Kubernetes, Build, Design

Installing a Registry on Kubernetes (Quickstart)

Trow registrySo you've got your shiny new Kubernetes cluster up-and-running. You've tried running the standard nginx image and now you'd like to build and run your own image. But how are you going to get your image on the cluster?

You're going to need to push your image to a registry that is accessible to Kubernetes. The obvious option is to use the Docker Hub, but what if you want to keep your image private? Or you don't want to be waiting ages on downloads over the internet? Maybe you can use the registry associated with your cloud provider, but will you get charged for that?

The right question is actually, why do you need an external registry at all -- can't you just push images into Kubernetes directly?

The answer: run a registry inside the Kubernetes cluster itself. This way there's no need to worry about hidden costs or pushing to external resources. You can use the default Docker registry for this purpose, but to do this securely requires setting up TLS certificates and manual twiddling. A simpler option is to install the Trow registry via its install script, which will also take care of configuring TLS correctly.

If you have kubectl running and pointing at your Kubernetes cluster, all you need to do is:

$ git clone https://github.com/ContainerSolutions/trow.git
$ cd trow
$ ./install.sh
... (answer y to all the prompts)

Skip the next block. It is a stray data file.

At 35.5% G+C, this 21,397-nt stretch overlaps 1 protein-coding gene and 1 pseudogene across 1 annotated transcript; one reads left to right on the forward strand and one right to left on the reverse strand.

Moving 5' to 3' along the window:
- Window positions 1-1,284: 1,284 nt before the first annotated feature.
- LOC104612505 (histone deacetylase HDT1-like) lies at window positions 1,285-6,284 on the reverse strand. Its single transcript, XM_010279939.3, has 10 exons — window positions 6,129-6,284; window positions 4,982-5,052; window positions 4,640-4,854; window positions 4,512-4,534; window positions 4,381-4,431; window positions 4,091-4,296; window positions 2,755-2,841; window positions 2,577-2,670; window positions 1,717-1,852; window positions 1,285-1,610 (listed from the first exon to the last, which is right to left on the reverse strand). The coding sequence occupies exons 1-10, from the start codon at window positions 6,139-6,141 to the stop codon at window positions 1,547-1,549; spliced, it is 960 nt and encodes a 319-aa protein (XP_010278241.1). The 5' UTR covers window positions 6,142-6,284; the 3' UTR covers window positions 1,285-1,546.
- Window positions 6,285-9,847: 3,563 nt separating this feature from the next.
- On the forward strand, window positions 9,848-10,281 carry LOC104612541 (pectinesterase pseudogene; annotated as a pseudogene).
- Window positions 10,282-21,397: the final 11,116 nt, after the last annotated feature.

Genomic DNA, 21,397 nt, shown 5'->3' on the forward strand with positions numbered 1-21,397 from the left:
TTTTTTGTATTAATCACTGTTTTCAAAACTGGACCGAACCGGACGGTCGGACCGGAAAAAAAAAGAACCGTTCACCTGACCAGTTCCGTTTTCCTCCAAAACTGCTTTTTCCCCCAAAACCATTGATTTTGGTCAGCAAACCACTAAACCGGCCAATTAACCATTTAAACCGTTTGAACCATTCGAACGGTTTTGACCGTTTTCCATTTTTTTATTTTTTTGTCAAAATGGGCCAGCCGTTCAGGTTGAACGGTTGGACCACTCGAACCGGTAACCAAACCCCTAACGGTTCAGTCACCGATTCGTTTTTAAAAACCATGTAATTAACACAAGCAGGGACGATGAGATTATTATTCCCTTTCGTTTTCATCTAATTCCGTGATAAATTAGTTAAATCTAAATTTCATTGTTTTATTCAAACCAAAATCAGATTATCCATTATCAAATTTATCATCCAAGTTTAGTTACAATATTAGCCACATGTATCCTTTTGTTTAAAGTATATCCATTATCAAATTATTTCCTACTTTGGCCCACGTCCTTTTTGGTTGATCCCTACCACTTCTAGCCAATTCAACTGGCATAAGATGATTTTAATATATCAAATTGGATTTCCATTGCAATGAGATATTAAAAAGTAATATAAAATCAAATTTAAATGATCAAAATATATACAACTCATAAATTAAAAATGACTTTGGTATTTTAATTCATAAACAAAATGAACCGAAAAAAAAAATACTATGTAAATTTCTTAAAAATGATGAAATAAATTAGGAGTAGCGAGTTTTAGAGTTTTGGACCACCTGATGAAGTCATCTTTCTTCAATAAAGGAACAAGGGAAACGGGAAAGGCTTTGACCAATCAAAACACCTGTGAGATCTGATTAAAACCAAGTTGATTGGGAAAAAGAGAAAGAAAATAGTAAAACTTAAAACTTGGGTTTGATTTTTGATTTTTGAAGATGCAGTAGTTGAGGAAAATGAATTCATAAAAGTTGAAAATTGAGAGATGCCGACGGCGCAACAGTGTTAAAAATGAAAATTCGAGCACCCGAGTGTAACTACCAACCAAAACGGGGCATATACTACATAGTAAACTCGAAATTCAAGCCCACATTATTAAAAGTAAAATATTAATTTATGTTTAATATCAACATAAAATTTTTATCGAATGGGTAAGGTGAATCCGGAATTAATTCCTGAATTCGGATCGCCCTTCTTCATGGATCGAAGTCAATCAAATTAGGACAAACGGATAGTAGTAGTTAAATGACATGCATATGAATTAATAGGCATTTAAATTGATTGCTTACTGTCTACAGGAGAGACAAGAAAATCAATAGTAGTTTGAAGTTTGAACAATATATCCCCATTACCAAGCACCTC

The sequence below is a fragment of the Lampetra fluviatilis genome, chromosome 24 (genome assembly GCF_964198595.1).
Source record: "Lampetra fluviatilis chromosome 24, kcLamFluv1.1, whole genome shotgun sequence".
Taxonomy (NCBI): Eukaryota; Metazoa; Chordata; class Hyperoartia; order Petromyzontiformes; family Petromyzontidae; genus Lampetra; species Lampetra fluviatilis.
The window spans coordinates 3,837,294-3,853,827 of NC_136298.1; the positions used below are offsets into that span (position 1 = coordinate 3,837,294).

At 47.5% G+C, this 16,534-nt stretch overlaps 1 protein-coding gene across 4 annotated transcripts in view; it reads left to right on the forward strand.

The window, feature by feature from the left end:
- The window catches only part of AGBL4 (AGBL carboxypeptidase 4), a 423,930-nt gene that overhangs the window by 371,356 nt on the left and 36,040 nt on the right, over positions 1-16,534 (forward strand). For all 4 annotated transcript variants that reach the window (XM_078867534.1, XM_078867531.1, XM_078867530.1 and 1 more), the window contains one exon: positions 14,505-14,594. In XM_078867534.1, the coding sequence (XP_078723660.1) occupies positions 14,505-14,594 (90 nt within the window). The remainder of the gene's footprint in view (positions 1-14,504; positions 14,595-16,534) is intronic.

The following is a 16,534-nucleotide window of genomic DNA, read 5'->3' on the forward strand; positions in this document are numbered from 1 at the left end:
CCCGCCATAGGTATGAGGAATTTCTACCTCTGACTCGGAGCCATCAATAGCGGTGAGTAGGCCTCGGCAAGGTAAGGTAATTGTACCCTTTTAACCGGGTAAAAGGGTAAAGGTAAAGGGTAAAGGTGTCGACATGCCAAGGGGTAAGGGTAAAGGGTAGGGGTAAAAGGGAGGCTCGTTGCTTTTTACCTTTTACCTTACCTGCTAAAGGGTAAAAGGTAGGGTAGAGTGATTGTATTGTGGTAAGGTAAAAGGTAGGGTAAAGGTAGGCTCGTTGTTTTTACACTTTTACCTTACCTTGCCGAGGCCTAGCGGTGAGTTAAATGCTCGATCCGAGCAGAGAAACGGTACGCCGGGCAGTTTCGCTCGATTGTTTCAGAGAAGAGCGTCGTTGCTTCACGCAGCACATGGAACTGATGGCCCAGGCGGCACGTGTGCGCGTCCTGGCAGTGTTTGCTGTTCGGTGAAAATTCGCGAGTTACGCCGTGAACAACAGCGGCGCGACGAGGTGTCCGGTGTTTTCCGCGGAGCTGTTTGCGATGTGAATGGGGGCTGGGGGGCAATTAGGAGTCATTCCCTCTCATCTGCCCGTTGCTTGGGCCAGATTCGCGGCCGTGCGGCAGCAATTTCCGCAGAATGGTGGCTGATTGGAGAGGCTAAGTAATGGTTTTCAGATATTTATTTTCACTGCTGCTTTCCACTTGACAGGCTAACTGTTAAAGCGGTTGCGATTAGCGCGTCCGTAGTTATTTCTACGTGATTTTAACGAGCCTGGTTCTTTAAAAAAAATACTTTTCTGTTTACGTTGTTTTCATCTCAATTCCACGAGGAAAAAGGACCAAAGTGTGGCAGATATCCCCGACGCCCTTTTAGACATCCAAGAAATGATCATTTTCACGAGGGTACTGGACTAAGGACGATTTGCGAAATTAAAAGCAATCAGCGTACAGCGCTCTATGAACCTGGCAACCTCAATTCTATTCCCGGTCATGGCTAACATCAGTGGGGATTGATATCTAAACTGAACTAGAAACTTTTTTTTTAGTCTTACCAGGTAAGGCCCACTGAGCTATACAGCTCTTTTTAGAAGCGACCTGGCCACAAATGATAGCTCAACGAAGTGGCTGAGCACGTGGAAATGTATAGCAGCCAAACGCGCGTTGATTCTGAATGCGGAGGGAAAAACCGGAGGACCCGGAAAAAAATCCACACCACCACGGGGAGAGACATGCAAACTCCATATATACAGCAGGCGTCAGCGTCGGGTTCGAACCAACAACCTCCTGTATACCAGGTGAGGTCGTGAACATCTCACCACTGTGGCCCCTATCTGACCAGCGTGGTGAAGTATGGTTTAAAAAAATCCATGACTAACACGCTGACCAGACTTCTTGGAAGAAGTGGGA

(You may also need to extend your users privileges by running kubectl create clusterrolebinding cluster-admin-binding --clusterrole=cluster-admin --user=username)

The script has set up the domain `trow.kube-public` to point at your cluster. We can now tag and push our local image:

$ docker tag myimage trow.kube-public:31000/myimage:mytag
$ docker push trow.kube-public:31000/myimage:mytag

And finally run it inside Kubernetes:

$ kubectl run trow-test --image=trow.kube-public:31000/myimage:mytag
deployment.apps "trow-test" created
$ kubectl get deploy trow-test
trow-test 1 1 1 1 8s

Problem solved! We've got our image up and running in a few moments without any external services or extra cost.

But wait, it gets better. Trow is much more than a quick way to get a registry running. It's designed to be an image management solution. One of the other things Trow does is control what images are allowed to run in the cluster. If you said "yes" to the validation step in the start-up script, Trow will only allow images stored inside Trow and the official Kubernetes images to run. For example, if we try to run a Docker Hub image:

kubectl run proxy --image=nginx
deployment.apps "proxy" created
$ kubectl get deployment proxy
proxy 1 0 0 0 13s
$ kubectl describe rs proxy
Warning FailedCreate 16s (x13 over 57s) replicaset-controller
Error creating: admission webhook "validator.trow.io" denied
the request: Remote image docker.io/nginx disallowed as not contained
in this registry and not in allow list

Trow allows full control over what images and registries can be used to download
images by using allow and block lists.

You can also see all of this in a single screencast:

At the moment Trow is alpha software, but future plans include:

  • Advanced distibution of images to improve rollout speed
  • Full audit logs
  • Support for immutable tags and other image controls
  • Advanced search and cataloguing options
  • Integration with authn & authzn solutions
  • Integration with vulnerability scanners

If you've found Trow useful and would like to help shape its future direction, please get in touch!

Kubernetes Deployment Strategies 

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